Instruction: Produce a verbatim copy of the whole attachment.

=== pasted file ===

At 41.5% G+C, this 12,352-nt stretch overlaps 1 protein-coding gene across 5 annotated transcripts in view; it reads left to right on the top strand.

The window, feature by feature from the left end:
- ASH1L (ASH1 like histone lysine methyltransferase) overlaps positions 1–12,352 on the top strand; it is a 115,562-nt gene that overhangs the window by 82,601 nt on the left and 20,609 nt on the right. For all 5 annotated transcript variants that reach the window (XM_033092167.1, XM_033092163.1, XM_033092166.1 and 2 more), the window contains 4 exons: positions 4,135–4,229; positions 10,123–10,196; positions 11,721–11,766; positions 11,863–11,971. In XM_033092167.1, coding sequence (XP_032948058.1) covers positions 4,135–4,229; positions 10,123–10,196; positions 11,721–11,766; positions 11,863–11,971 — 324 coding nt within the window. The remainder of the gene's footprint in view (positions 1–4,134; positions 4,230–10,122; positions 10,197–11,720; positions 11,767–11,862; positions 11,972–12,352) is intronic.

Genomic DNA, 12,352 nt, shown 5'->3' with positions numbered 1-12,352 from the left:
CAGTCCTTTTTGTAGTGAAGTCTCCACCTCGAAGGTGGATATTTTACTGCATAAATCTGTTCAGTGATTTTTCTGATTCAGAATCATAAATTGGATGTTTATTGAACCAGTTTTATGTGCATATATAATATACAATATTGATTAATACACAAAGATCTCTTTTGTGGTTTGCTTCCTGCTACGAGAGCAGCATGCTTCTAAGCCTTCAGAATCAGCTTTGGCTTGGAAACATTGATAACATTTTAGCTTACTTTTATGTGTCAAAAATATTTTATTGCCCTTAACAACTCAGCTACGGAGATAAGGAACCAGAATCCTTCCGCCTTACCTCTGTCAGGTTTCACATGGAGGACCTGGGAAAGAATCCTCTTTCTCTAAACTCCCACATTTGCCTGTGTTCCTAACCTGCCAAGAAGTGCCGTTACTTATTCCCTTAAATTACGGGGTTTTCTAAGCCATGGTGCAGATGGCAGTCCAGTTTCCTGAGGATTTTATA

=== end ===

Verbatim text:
At 41.5% G+C, this 12,352-nt stretch overlaps 1 protein-coding gene across 5 annotated transcripts in view; it reads left to right on the top strand.

The window, feature by feature from the left end:
- ASH1L (ASH1 like histone lysine methyltransferase) overlaps positions 1–12,352 on the top strand; it is a 115,562-nt gene that overhangs the window by 82,601 nt on the left and 20,609 nt on the right. For all 5 annotated transcript variants that reach the window (XM_033092167.1, XM_033092163.1, XM_033092166.1 and 2 more), the window contains 4 exons: positions 4,135–4,229; positions 10,123–10,196; positions 11,721–11,766; positions 11,863–11,971. In XM_033092167.1, coding sequence (XP_032948058.1) covers positions 4,135–4,229; positions 10,123–10,196; positions 11,721–11,766; positions 11,863–11,971 — 324 coding nt within the window. The remainder of the gene's footprint in view (positions 1–4,134; positions 4,230–10,122; positions 10,197–11,720; positions 11,767–11,862; positions 11,972–12,352) is intronic.

Genomic DNA, 12,352 nt, shown 5'->3' with positions numbered 1-12,352 from the left:
CAGTCCTTTTTGTAGTGAAGTCTCCACCTCGAAGGTGGATATTTTACTGCATAAATCTGTTCAGTGATTTTTCTGATTCAGAATCATAAATTGGATGTTTATTGAACCAGTTTTATGTGCATATATAATATACAATATTGATTAATACACAAAGATCTCTTTTGTGGTTTGCTTCCTGCTACGAGAGCAGCATGCTTCTAAGCCTTCAGAATCAGCTTTGGCTTGGAAACATTGATAACATTTTAGCTTACTTTTATGTGTCAAAAATATTTTATTGCCCTTAACAACTCAGCTACGGAGATAAGGAACCAGAATCCTTCCGCCTTACCTCTGTCAGGTTTCACATGGAGGACCTGGGAAAGAATCCTCTTTCTCTAAACTCCCACATTTGCCTGTGTTCCTAACCTGCCAAGAAGTGCCGTTACTTATTCCCTTAAATTACGGGGTTTTCTAAGCCATGGTGCAGATGGCAGTCCAGTTTCCTGAGGATTTTATA